Some external professors are in the same field and others are not. They serve different purposes. They might be paid a small stipend, but it is usually (as far as I know) just an honorarium. The receiving institution probably also pays for travel and lodging if the person is from away.
For the professor it is just a part of service to the profession. Their own institution may provide some recognition for it or not. Often annual evaluations are on research, teaching, and service.
However, the purpose of an in-field visitor is, at least partly, to give some external validation to the program that is visited. I've been asked if I think the entire program is up to the standards I would expect. This help prevent academic incest where a department only speaks among its own members and loses connection to the larger goals. "Would you give a doctorate to this candidate based on the thesis and overall program?" Here the visitor is from a different university for this to make sense. Sometimes from a different country.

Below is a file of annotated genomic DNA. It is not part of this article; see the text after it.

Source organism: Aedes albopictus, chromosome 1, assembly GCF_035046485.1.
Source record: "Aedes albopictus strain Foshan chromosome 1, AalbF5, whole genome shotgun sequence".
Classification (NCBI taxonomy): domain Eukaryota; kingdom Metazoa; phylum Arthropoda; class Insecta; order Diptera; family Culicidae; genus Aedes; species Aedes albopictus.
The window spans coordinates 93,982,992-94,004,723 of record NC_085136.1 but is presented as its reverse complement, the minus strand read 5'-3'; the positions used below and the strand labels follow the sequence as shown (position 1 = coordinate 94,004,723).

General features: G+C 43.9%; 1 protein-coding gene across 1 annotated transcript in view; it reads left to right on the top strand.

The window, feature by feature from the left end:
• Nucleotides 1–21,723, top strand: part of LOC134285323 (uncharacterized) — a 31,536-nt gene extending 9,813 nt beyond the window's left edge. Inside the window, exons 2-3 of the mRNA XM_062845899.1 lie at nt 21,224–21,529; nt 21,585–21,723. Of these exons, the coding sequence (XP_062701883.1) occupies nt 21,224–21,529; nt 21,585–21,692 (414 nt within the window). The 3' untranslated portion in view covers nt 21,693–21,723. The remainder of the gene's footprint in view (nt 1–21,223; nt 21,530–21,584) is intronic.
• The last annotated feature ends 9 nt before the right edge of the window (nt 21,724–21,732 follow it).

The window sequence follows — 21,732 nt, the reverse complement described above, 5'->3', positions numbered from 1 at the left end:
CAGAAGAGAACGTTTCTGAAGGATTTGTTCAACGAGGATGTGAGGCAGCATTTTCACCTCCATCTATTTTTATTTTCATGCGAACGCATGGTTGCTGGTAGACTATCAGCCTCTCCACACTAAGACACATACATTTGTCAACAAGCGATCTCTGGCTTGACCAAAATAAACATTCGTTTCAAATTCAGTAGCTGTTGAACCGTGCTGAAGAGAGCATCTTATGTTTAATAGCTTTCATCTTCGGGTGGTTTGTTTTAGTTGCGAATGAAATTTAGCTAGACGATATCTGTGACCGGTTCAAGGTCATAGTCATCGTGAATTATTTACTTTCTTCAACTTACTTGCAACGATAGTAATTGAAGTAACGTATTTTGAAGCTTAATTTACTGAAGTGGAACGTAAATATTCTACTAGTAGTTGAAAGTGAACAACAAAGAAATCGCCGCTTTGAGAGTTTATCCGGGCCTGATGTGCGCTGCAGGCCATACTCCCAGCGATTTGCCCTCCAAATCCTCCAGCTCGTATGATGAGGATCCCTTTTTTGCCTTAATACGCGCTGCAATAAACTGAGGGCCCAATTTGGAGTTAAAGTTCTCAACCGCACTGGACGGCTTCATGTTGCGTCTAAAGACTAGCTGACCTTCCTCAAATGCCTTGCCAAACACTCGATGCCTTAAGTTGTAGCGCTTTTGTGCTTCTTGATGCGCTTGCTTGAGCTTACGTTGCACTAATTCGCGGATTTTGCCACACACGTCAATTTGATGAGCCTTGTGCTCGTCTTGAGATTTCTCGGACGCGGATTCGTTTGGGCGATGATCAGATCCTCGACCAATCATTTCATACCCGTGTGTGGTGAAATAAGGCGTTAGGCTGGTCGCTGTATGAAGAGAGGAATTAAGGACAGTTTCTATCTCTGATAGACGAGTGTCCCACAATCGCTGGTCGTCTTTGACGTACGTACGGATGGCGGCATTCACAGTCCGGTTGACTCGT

The purpose of an external member of an examination committee, however, is quite different and may even come from the same university. In mathematics, the visitor might come from philosophy or a language department. They are normally not expected to read the dissertation and couldn't be expected to understand it. But they are expected to ask a question or two of the candidate and the quality of the answer can be heavily weighted in the evaluation of the student. Sometimes it is just a request to explain to the visitor some terminology used in the defense talk. A layperson's explanation is expected, and the candidate normally is expected to do a good job with the answer. Advanced students who can't intelligently discuss elementary things in their field are at a handicap. I've heard of situations in which the examination was failed for this reason alone.